Elke Harder has always had a passion for homes and real estate. “As a teenager, I used to look at the Ottawa Citizen ads for homes and cut out the floor plans,” she said. “I would always move things around to try and make the flow better or the space more efficient.” Harder’s father was a developer, bringing her a step closer to the world of real estate. It helped her develop the passion she has for the industry today. “Having that pas-

career in high tech, and eventually, the time was right to leave that world and to follow my dream.” Harder studied realty and became an agent, and her business has grown steadily over the past seven years through her professionalism, her successes, and through referrals. Getting a referral in real estate is the ultimate compliment. “Referrals are a big part of our business,” she said. “It’s important to be very good when you are working with a client, because you rely

on your clients to recommend you to people they know who may be selling a home.” Harder said that a big part of her success has been her honest and realistic approach to the business. “I am very passionate about real estate,” she said. “My passion drives me in this business. But a lot of people in any business will say that. A lot of realtors will make promises and tell you the things you want to hear. I am a person who gets things done. I am hon-

est with my clients regarding the expectations they will have, and I am always going to be honest with them and give my opinion. That hon-

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Diane Koven*CFP® B.A.(Hons) CHS™ Tel: 613-728-1223 ext 2235

diane.koven@sunlife.com www.sunlife.ca/diane.koven *Mutual funds distributed by Sun Life Financial Investment Services (Canada) Inc. Sun Life Assurance Company of Canada is a member of the Sun Life Financial group of companies. © Sun Life Assurance Company of Canada, 2016.

Elke Harder

Sales Representative Office: (613) 457-5000 Cell: (613) 794-0560 RealEstate@EFHarder.com 5517 Hazeldean Rd., Stittsville, ON

RE/MAX Affiliates Realty Ltd. Brokerage Independantly Owned and Operated


HUNT CLUB 613-737-5487 224 Hunt Club Road Unit 2 Ottawa

Life’s brighter under the sun

esty and the dedication I have is what has helped my business grow over the last seven years, and it is why I have been successful.”

BARRHAVEN 613-823-9699 10 Green Street Suite 300 Ottawa

EAGLESON 613-271-8222 500 Eagleson Rd Unit 30 Kanata

Norm MacDonald Financial Advisor

3350 Fallowfield Rd. Unit #1, Nepean, ON K2J 5L1 Bus: 613-823-5152 Cell: 613-795-3232 TF: 866-823-5152 Fax: 877-314-6595 Life Insurance Agent for Edward Jones Insurance Agency


FRIDAY, October 20, 2017 Page 13

The IndependentSPORTS

Gee Gees rugby team announces Rowan Stringer Memorial Bursery The legacy of Rowan Stringer has extended to the University of Ottawa. On Friday, Oct. 6, the University of Ottawa Gee Gees women’s rugby team played the defending champion St. Francis Xavier X-Women in a rematch of the 2016 national championship game. The Gee Gees prevailed 33-19 in the first annual Rowan’s Legacy Match, focused on raising awareness and funds for the advancement, study, treatment, and prevention of the effects of brain trauma in Canadian athletes. Proceeds from the match were donated to Concussion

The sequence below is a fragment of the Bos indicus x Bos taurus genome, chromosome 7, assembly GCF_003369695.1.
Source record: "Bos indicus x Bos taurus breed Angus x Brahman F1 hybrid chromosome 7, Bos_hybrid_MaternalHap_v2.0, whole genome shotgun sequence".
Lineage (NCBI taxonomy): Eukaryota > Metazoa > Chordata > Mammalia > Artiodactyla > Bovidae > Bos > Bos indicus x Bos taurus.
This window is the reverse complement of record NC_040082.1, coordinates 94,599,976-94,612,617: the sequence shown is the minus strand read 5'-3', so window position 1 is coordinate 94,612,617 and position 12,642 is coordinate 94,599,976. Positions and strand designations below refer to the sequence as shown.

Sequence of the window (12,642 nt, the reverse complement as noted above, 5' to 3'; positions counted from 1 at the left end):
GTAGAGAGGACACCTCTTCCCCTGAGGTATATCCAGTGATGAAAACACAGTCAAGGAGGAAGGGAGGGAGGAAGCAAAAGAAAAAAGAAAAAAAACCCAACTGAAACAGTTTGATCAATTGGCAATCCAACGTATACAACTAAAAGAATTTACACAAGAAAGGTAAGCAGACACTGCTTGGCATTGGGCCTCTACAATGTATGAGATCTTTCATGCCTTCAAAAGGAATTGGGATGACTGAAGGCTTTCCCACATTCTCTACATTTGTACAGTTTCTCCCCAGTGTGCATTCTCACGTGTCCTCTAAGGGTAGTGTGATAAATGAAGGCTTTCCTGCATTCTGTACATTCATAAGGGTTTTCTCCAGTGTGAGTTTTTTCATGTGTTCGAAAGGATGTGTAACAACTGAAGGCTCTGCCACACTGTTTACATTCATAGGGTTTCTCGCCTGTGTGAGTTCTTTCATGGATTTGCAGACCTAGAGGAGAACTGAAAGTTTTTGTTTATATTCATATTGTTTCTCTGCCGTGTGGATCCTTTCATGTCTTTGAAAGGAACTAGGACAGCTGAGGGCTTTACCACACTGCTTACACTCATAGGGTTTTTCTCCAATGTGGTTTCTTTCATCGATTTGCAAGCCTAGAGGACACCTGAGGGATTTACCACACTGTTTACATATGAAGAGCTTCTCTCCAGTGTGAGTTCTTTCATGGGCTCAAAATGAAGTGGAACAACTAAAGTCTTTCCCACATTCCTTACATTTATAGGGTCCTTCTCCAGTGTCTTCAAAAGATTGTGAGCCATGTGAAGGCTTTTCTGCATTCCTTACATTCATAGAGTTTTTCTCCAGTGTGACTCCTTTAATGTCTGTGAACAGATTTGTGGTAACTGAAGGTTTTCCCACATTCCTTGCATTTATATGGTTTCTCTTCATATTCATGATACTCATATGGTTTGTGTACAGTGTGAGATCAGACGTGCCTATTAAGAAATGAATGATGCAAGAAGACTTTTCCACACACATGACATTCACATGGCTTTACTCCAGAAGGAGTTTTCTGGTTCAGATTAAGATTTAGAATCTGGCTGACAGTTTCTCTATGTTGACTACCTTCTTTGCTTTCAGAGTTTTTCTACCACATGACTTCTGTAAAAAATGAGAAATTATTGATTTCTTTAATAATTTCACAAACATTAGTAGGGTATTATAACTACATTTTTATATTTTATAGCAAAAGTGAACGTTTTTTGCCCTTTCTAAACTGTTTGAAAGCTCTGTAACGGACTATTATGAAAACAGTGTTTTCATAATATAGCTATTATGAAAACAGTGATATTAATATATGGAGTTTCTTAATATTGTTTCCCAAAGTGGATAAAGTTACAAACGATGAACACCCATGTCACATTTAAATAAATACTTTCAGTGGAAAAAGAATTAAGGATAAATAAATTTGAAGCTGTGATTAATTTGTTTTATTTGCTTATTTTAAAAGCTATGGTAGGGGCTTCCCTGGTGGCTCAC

Legacy Foundation Canada (CLFC), bringing a worthy cause to an already competitive contest. Rowan Stringer was the captain of the John McCrae Secondary School high school girls’ rugby team when she passed away after receiving a concussion in a game against rival St. Joseph in Barrhaven. She died suddenly as a result of Second Impact Syndrome. She is also the inspiration for Rowan’s Law, Canada’s first concussion legislation. At their game against St. FX, the University of Ottawa Gee-Gees an-

nounced a new bursary to honour the late rugby player. The Rowan Stringer Memorial Bursary will be awarded annually to the studentathlete who best represents what being a good teammate means, both on and off the field. Gord and Kathleen Stringer, parents of Rowan, will be invited to present this award to the selected student-athlete on a yearly basis. The Stringer family are key ambassadors of the Team Up Speak Up Campaign that aims to encourage athletes to be good teammates and look out for one another when it

tion via videos on social media is something to be very proud of.” Gord and Kathleen Stringer, along with MPP Lisa MacLeod, have been essential to the successes in Ottawa from their advocacy and persistence to tackle this issue. The Stringers have said at previous events they firmly believe that had a program like Team Up Speak Up been in place during Rowan’s playing career her outcome may have been very different. The Stringers were present with MPP MacLeod in Toronto this past August along with Tim Fleiszer and Dr.

comes to head injuries. Tim Fleiszer, Founder and Executive Director of CLFC, spoke highly of the participation and engagement the city of Ottawa has displayed so far, “It has been difficult not to notice the great enthusiasm we have gotten from our supporters in Ottawa despite our infancy in this particular city. We commend the Gee-Gees for their efforts to help make strides towards solving the concussion crisis and support for Rowan’s Legacy. The impressive number of athletes, coaches, and teams the Gee-Gees had pledging participa-